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March 3rd, 2013 #1
Is this a good plan to improve my skills?
Cick here to see my current skill level (hint it starts with AMATEUR and ends with Newbie )
I am working a lot to improve my skills and become an amazing digital artists . but this year I want to have concrete goals instead of being so aimless like last year (I started with cubes and ended with hair...).
Here is my plan!:
1.-Practice perspective (Being able to draw a cube in any angle) MAIN PRIORITY and ONGOING
2.-Learn the basics of anatomy proportions (third priority)
3.-Learn to shade basic shapes MAIN PRIORITY in both digital and traditional medium
4.-Draw a lot of still life SECONDARY PRIORITY
5.-Draw a lot of gestures from models after number 2 TERTIARY Priority
6.-Learn the basics of color theory Fourth Priority
7.-Always Drawing from references to avoid the "cartoonish look" of my drawings SECONDARY PRIORITY
What do you think/ would advice me?
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March 3rd, 2013 #3
March 3rd, 2013 #4
Just get on with the perspective stuff. I don't think making plans for things in the far future will make you draw any better right now.
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March 3rd, 2013 #5
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March 3rd, 2013 #6
March 3rd, 2013 #7
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March 3rd, 2013 #8
I kind of agree that making lists probably won't help you (trust me, I used to be rabid listmaker -still am sometimes-, I'd make lists for everything you could possibly imagine, and they'd go like five years into the future... And what I've learned from making lists, is that you spend a whole lot of time planning stuff that's not going to happen anyway).
If you must do something list like, just set a goal for yourself as a reminder, like "I want to get the fundamentals of drawing down". That should be more than enough to keep you occupied.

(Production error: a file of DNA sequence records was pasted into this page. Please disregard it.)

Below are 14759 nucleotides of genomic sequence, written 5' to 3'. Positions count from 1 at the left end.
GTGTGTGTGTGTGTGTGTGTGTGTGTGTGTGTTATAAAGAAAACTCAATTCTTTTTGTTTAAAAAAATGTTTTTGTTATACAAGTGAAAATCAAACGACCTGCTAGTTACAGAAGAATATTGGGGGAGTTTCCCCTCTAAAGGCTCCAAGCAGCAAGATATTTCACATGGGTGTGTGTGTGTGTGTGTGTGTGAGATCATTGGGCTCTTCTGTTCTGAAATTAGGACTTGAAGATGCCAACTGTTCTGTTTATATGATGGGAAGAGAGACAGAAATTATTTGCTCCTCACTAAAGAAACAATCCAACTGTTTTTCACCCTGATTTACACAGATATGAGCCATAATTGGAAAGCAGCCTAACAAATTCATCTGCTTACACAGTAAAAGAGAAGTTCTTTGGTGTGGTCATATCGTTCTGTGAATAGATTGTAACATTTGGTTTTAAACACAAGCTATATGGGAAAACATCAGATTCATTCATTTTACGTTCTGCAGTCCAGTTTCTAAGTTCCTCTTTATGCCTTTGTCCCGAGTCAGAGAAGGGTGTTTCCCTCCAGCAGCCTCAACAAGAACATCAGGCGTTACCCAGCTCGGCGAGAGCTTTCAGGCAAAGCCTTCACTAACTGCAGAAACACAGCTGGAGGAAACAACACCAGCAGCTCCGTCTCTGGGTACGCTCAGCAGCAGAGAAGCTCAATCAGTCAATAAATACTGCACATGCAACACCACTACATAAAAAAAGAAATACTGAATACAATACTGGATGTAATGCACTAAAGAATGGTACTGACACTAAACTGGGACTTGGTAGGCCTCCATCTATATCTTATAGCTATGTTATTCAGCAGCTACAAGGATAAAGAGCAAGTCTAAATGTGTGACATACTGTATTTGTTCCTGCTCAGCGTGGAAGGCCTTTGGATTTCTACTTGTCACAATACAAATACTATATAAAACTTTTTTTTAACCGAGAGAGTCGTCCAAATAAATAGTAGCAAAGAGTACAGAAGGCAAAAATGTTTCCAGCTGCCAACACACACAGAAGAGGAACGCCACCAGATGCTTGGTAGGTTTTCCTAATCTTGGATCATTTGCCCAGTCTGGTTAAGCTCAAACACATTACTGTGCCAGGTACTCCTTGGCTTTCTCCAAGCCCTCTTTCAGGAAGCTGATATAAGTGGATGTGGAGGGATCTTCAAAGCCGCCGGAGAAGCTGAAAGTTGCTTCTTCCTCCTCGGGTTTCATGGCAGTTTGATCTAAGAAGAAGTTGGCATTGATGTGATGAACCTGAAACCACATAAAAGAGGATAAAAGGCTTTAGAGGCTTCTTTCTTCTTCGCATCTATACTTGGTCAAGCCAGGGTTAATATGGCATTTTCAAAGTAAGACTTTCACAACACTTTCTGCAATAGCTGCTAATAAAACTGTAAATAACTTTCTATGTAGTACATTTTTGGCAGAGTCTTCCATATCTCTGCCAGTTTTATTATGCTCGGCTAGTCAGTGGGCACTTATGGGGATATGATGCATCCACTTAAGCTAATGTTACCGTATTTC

Now, I'm a beginner myself, so I'm sure there's other people who know this stuff better than I, but here are some things that you can do:
1. Get a book that explains the fundamentals of drawing. This way, you won't have to worry about making all those lists and lose focus, because the book will tell you what to do.
One book that's recommended a lot over here is "Drawing essentials" by Deborah Rockman.
I have this book myself, and while it can be a bit of a bore to read through it ( sorry, just my opinion, I can only handle this book if I read small chunks of it at the time), if you actually take the time to study the text and follow the instructions, you'll be well on your way to becoming a better artist. This book deals with drawing from life, perspective, figure drawing ... And if you get the second edition you'll also get a bit of color theory.
Just open the book, and work your way through picking up whatever you need to reach your goal.
2. Just draw. This is pretty much the method I'm using now, along with the book up there.
Mix up your routine with studies from books and real life.
If you have trouble coming up with stuff to draw, think about one thing that you would really like to be able to draw and then for one week(or longer, I just said one because I have the attention span of a goldfish), set small goals that will help you draw that object.